Yauna



ALL THE DOGS
Anchovy
Capi
Lucy
Mary
Sylvie
Elmo
Lina
Yauna




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YAUNA

Milestones in life come along and change your outlook on the world with fresh insight. Sometimes these events are welcoming. Others distracting. When I first moved out of my family house to attend college at age 18, there was a cardboard box of puppies outside the Westward Ho Market in Sherman Oaks. In that immediate moment I knew I had to have one to chaperone me into my continuum of life. This little female runt of the litter, of Alaskan Malamute/Husky mix, stole my heart and became my cherished companion until she went to doggie heaven at age 13.

During those days, which began the 1970s, there weren’t any leash laws, crate training, or “no dogs allowed” restrictions. Yauna seemed to be instinctively trained, didn’t wander off, and responded to the command of my voice as if we were one and the same.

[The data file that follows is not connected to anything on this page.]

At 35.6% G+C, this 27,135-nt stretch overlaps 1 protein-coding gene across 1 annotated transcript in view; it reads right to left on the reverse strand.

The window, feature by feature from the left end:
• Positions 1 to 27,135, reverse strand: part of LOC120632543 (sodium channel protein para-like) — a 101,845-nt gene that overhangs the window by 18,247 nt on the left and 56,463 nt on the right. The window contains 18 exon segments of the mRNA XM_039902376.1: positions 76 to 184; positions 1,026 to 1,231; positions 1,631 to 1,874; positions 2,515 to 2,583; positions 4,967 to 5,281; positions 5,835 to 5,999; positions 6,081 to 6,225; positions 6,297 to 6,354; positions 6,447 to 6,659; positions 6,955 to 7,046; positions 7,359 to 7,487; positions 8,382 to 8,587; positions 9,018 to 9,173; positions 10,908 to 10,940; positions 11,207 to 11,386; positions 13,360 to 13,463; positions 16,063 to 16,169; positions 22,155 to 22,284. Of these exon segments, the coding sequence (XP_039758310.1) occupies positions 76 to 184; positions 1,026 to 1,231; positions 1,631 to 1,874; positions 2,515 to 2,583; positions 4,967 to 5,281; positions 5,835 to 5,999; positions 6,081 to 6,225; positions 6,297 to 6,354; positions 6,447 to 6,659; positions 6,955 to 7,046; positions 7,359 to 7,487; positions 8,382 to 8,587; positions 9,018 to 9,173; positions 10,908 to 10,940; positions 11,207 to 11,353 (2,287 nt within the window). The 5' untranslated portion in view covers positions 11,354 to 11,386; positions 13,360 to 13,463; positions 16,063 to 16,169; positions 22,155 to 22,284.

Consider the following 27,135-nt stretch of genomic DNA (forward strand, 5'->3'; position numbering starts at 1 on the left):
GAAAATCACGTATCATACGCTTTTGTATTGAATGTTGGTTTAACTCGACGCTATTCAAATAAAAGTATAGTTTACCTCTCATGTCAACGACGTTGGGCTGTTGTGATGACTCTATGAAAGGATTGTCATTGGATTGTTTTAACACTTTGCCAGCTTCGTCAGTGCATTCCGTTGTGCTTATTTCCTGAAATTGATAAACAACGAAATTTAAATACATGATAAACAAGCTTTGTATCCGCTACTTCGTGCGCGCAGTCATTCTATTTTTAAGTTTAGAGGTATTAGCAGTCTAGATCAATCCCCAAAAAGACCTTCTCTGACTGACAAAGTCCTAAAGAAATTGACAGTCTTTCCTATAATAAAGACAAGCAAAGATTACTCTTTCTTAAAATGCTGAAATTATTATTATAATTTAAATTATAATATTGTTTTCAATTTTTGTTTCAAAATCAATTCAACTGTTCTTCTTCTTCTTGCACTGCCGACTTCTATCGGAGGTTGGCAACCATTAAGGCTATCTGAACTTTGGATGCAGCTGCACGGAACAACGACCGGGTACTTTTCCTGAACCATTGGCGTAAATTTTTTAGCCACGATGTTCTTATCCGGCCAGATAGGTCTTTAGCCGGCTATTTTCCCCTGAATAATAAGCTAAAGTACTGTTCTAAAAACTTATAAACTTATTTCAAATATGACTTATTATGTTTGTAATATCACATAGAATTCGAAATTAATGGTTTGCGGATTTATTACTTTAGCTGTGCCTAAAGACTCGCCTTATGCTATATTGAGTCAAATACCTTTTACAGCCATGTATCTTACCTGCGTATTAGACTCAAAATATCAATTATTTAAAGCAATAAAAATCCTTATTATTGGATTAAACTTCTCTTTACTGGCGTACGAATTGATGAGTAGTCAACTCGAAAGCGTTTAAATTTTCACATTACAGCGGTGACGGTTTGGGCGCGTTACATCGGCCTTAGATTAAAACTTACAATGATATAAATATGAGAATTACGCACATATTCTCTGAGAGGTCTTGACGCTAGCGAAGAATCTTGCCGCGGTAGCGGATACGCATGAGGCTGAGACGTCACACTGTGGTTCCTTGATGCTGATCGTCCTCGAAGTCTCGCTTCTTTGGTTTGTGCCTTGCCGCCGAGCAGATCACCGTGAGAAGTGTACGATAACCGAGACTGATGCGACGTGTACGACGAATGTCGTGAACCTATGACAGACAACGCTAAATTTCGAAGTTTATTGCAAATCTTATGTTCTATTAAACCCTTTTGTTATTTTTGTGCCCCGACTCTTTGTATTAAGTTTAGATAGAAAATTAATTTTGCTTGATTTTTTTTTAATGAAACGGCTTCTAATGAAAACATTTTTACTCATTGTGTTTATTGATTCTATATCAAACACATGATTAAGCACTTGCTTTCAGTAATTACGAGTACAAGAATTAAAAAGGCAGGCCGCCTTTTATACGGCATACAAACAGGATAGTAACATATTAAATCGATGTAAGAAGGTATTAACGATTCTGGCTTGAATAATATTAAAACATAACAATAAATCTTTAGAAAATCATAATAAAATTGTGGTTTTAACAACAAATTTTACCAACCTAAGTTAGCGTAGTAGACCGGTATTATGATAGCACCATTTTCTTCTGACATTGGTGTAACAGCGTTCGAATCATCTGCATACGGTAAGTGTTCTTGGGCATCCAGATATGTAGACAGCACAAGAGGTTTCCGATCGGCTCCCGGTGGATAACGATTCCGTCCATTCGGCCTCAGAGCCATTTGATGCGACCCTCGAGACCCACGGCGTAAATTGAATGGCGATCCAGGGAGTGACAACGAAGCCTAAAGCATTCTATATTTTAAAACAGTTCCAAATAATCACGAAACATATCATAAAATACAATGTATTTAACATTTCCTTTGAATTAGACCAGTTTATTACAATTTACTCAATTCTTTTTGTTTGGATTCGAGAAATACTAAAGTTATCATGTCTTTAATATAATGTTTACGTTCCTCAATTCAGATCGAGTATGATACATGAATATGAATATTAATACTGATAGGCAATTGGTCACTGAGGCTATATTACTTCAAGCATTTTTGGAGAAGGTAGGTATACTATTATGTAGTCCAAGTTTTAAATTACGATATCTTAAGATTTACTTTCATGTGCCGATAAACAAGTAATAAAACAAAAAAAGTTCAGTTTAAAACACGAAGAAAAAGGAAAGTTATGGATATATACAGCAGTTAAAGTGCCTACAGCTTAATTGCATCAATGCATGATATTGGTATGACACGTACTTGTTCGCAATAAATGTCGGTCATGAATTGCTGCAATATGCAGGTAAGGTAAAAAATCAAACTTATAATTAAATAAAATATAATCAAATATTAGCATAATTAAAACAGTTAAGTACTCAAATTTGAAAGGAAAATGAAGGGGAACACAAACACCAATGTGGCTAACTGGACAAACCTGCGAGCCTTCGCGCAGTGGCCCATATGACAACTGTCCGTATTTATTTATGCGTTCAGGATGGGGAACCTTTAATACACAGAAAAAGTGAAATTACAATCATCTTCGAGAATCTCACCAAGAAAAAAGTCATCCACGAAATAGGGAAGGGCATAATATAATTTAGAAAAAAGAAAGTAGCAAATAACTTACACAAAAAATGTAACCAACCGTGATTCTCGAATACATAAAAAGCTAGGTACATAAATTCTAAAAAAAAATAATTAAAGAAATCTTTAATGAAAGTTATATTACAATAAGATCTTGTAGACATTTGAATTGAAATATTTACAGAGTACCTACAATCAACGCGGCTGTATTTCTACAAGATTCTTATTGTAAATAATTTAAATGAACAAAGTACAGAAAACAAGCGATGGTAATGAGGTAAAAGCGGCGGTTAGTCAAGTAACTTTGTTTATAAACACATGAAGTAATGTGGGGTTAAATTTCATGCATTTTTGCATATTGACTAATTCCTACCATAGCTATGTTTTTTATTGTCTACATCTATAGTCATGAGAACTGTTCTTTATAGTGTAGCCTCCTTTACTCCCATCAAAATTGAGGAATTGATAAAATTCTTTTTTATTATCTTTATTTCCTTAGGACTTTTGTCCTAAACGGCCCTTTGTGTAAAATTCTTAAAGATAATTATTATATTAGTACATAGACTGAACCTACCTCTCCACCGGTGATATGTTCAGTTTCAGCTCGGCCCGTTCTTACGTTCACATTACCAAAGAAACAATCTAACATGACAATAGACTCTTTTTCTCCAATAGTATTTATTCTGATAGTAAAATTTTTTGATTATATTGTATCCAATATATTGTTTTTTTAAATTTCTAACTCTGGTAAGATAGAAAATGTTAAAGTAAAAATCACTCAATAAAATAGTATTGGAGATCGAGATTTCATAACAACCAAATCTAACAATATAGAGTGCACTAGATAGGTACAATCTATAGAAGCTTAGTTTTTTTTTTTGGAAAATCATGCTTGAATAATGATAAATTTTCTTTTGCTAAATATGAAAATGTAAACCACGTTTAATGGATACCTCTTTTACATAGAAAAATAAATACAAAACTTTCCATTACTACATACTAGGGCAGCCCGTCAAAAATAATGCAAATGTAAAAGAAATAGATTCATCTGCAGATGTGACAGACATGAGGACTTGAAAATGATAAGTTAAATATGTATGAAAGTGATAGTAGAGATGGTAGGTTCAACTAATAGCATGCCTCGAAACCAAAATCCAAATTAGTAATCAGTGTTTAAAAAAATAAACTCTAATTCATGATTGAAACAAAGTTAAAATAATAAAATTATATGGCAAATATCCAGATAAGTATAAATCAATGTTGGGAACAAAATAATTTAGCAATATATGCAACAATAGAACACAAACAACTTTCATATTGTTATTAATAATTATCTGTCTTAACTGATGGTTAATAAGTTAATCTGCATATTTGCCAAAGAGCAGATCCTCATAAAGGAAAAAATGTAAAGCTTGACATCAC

There was nothing more enjoyable than driving down to the beach, watch her splash in and out of the ocean, then come and shake her sandy seaweed doggie scent onto my towel and shower me in happy doggie kisses.

Then there was the hot breath on the face during a night’s sleep, with an upside down dog who often had a doggie dream, frantically flailing her feet as if running, while making quiet doggie yelps.

And need I mention the affection one feels when returning from a day away and your dog is anxiously waiting for you at the front door? Even on a rough day, a loving dog can give you an emotional cleansing. The bond between a dog and its owner is a perfectly unspeakable, non-verbal communication.

There’s never been another dog for me and she remains as much in my heart now as she did then. And even though she is no longer a physical presence, she was a present that gave me the capacity to love in a different way.

—Andi Ostrowe